Why might eggshells be good for the garden?
Instead of adding lime to your garden, add eggshells. Eggshells are 93 percent calcium carbonate. Calcium makes plant cell walls stronger. Roots suck it up during growth. Eggshells also contain a bit of nitrogen and trace elements such as magnesium, phosphorus, boron, copper, iron, manganese, molybdenum, sulfur, silicon and zinc. They might also be a great substitute for rock dust. Eggshells are free and a lot lighter than crushed rock!
In heavy downpours, naturally occurring calcium tends to leach away. Eggshells could replenish some of it back.
Where do I find eggshells?
Keep shells in the refrigerator until all your eggs are used up. Ask your neighbors to save theirs for you too.
Which plants may benefit from eggshells?
Calcium will help prevent pale-colored leaves on beans, brown leaf tips on cabbage and kohlrabi, and blossom end rot on tomatoes, peppers and eggplant.
Combine eggshells with…
To mimic dolomitic lime, combine Epsom salt with eggshells. Dolomitic lime contains 4 percent calcium carbonate and 38 percent magnesium carbonate. See the recipes for Epsom salt coming up next.
Eggshells keep my worm food from getting to mushy. I pulverize them in my food processor along with melon rinds, greens, coffee and tea.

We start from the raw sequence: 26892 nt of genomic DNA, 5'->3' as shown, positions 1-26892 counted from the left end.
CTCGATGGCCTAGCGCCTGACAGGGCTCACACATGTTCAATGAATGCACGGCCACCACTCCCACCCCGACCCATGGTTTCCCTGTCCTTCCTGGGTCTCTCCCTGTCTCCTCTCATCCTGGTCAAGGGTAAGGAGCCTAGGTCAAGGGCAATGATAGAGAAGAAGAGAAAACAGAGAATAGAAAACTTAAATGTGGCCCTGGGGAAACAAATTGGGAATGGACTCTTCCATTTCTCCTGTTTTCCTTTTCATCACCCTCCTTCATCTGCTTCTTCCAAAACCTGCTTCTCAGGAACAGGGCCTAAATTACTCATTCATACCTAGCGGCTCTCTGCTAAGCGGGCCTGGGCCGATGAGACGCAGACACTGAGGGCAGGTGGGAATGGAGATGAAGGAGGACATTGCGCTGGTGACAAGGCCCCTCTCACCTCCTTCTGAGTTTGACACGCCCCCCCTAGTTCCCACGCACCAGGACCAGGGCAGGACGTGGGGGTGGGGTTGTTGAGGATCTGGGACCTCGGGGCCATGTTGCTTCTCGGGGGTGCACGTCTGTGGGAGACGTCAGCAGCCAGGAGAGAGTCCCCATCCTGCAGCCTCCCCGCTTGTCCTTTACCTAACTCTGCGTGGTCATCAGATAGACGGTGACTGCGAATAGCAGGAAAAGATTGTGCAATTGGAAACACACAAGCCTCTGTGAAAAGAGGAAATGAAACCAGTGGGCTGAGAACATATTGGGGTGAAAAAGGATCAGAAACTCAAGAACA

Worm castings (for trace minerals) and alfalfa pellets (for nitrogen) work well for me in planting holes along with eggshells.
Prepare a Planting Hole or Bed with Eggshells
Wash the shells (boiling will kill pathogens but I don’t bother unless I’m using at school). Air-dry to make them easier to crush. Smash or pulverize into a fine powder. Work the pieces into the soil around the planting hole. Eggshells are 90 percent water soluble so it makes sense to keep your soil moist.
I know from experience that eggshells can take years to decompose if left whole in the garden on top of the soil. I’ve found that if I dry and crush them first, and cover with some soil, they decompose faster and work better in my planting holes too.
Eggshells Soil Drench Recipe
I also soak eggshells in water for a day or two and use that water on plants that tend to respond to extra calcium such as tomatoes and peppers.
After making hard-boiled eggs, I use the leftover water as a soil drench around my plants, especially brassicas such as kale and kohlrabi. I use about 3 cups for every plant and again I usually water the plants first before I apply.
Eggshells Quick Tips
- Save your washed eggshells in a plastic bag or egg carton in the refrigerator and wait until you have a large amount before crushing. Use the bottom of a cup or rolling pin to crush.
- Some folks bake their eggshells to remove moisture, kill any potential salmonella and to make them more brittle for crushing. Heating at temperature above 160 degrees Fahrenheit will kill salmonella. Freezing does not kill all salmonella.
- Keep eggshells in a bag if young children want to help you crush them. This keeps any residue off hands and protects them from cuts. I always had my kids wear gloves just in case the bag breaks.